A seemingly perpetual bill seeking to revamp Florida’s alimony laws made its first appearance in its return to the Legislature this year.
Sarasota Republican Sen. Joe Gruters sponsored this year’s bill (SB 1922), which was initially scheduled to be voted on Monday in the Senate Judiciary Committee, but when the committee ran out of time, the bill was delayed until next week.
The legislation, which has been proposed for the past several years, would eliminate permanent alimony and would set the presumption of child custody time sharing at 50-50. If passed, Florida would join 44 other states that have enacted reform laws to ban perpetual alimony.
Despite the delayed vote, the committee did hear some public comment on the bill from both alimony payers and recipients.
Opponents of the bill argued cutting permanent alimony would leave individuals who may care for children in compromising positions, and that the legislation only seeks to benefit the primary breadwinner, putting the other individual at an unfair disadvantage.
“These are not people living the life, these are people just getting by,” said Lisa Williams, an opponent of the bill. “We are in a pandemic, and this is not a good time to make such drastic changes in people’s lives. The person who’s getting away with everything, is the person who always gets away with everything. It’s the one who had the powerful job, and the one who had all the money to begin with.”
Those in support of the legislation included divorcees paying alimony. Some shared concerns that they would not be able to retire because of the continuous alimony payment.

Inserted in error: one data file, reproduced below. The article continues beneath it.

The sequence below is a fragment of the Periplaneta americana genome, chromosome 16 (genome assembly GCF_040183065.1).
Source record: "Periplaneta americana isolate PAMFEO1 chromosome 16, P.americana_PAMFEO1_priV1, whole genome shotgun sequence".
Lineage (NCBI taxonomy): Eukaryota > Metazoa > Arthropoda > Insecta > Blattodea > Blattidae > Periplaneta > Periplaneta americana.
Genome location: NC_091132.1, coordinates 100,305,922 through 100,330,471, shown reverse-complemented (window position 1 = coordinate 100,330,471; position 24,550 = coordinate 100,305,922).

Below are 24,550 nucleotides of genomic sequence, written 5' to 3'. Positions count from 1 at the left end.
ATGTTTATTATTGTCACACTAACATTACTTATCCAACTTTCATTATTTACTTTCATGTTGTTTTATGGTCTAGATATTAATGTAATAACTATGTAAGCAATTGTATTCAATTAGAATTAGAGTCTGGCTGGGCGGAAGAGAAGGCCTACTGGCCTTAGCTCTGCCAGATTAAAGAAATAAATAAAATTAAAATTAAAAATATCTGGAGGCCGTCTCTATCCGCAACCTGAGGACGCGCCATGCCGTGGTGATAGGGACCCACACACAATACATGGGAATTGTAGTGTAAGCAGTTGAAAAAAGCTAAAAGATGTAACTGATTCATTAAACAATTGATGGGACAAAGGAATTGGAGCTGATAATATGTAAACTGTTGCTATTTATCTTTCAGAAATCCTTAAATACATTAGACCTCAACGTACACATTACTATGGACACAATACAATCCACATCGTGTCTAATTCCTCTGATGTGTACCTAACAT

“I cannot retire, because I am paying for alimony,” said John Famularo, who divorced 13 years ago. “I would like the right to retire and enjoy my golden years. After all, that’s why I worked so hard — to enjoy these years in my later life.”
Currently, long-term alimony can be modified at a judge’s discretion. A 1992 Florida Supreme Court ruling found that retirement counts as a change in circumstances that can modify alimony.
Miami Republican Rep. Anthony Rodriguez is sponsoring the House version of the bill (HB 1559).
Alimony reform has been a hot-button issue for the past several Legislative Sessions. In 2016, a reform bill made it to Gov. Rick Scott, who vetoed it over concerns it would harm children.
Last year, the proposal (HB 843) was sponsored by Rep. Alex Andrade. In the past, the Pensacola Republican has likened permanent alimony to “forced labor” by requiring payors to work past retirement age. The Senate companion (SB 1832) is sponsored by Lakeland Republican Sen. Kelli Stargel.